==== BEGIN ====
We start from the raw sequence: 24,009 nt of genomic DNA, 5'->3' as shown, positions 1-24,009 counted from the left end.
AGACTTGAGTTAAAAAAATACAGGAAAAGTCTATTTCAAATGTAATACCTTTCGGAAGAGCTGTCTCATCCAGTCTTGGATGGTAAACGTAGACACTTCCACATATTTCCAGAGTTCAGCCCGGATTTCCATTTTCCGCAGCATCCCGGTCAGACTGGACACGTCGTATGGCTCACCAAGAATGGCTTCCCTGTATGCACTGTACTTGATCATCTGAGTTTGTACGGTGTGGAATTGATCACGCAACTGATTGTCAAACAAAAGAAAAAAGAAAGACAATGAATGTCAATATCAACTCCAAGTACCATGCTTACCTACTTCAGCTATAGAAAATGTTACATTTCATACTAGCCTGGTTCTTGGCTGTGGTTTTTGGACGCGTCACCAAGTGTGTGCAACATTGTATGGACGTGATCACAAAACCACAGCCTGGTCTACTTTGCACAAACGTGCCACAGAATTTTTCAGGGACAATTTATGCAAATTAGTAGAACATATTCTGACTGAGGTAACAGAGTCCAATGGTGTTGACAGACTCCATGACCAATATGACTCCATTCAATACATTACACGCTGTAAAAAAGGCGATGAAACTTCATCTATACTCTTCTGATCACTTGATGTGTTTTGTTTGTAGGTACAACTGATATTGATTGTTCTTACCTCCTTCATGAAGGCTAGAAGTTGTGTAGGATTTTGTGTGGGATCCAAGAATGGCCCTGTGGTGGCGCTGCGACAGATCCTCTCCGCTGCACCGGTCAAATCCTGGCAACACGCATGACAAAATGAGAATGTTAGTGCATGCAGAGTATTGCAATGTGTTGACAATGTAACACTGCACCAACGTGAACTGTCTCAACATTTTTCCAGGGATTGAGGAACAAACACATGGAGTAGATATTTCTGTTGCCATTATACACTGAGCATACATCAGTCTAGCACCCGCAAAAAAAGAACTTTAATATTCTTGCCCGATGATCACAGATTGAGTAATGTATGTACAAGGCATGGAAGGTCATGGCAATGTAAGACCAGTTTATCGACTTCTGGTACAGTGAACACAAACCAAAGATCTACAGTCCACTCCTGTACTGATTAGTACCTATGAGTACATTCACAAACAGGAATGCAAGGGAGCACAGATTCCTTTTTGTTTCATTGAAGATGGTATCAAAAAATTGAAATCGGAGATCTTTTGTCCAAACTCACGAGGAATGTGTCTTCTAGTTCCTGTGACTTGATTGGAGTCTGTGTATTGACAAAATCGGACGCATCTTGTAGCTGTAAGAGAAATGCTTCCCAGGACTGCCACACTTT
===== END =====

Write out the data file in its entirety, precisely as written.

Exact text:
We start from the raw sequence: 24,009 nt of genomic DNA, 5'->3' as shown, positions 1-24,009 counted from the left end.
AGACTTGAGTTAAAAAAATACAGGAAAAGTCTATTTCAAATGTAATACCTTTCGGAAGAGCTGTCTCATCCAGTCTTGGATGGTAAACGTAGACACTTCCACATATTTCCAGAGTTCAGCCCGGATTTCCATTTTCCGCAGCATCCCGGTCAGACTGGACACGTCGTATGGCTCACCAAGAATGGCTTCCCTGTATGCACTGTACTTGATCATCTGAGTTTGTACGGTGTGGAATTGATCACGCAACTGATTGTCAAACAAAAGAAAAAAGAAAGACAATGAATGTCAATATCAACTCCAAGTACCATGCTTACCTACTTCAGCTATAGAAAATGTTACATTTCATACTAGCCTGGTTCTTGGCTGTGGTTTTTGGACGCGTCACCAAGTGTGTGCAACATTGTATGGACGTGATCACAAAACCACAGCCTGGTCTACTTTGCACAAACGTGCCACAGAATTTTTCAGGGACAATTTATGCAAATTAGTAGAACATATTCTGACTGAGGTAACAGAGTCCAATGGTGTTGACAGACTCCATGACCAATATGACTCCATTCAATACATTACACGCTGTAAAAAAGGCGATGAAACTTCATCTATACTCTTCTGATCACTTGATGTGTTTTGTTTGTAGGTACAACTGATATTGATTGTTCTTACCTCCTTCATGAAGGCTAGAAGTTGTGTAGGATTTTGTGTGGGATCCAAGAATGGCCCTGTGGTGGCGCTGCGACAGATCCTCTCCGCTGCACCGGTCAAATCCTGGCAACACGCATGACAAAATGAGAATGTTAGTGCATGCAGAGTATTGCAATGTGTTGACAATGTAACACTGCACCAACGTGAACTGTCTCAACATTTTTCCAGGGATTGAGGAACAAACACATGGAGTAGATATTTCTGTTGCCATTATACACTGAGCATACATCAGTCTAGCACCCGCAAAAAAAGAACTTTAATATTCTTGCCCGATGATCACAGATTGAGTAATGTATGTACAAGGCATGGAAGGTCATGGCAATGTAAGACCAGTTTATCGACTTCTGGTACAGTGAACACAAACCAAAGATCTACAGTCCACTCCTGTACTGATTAGTACCTATGAGTACATTCACAAACAGGAATGCAAGGGAGCACAGATTCCTTTTTGTTTCATTGAAGATGGTATCAAAAAATTGAAATCGGAGATCTTTTGTCCAAACTCACGAGGAATGTGTCTTCTAGTTCCTGTGACTTGATTGGAGTCTGTGTATTGACAAAATCGGACGCATCTTGTAGCTGTAAGAGAAATGCTTCCCAGGACTGCCACACTTT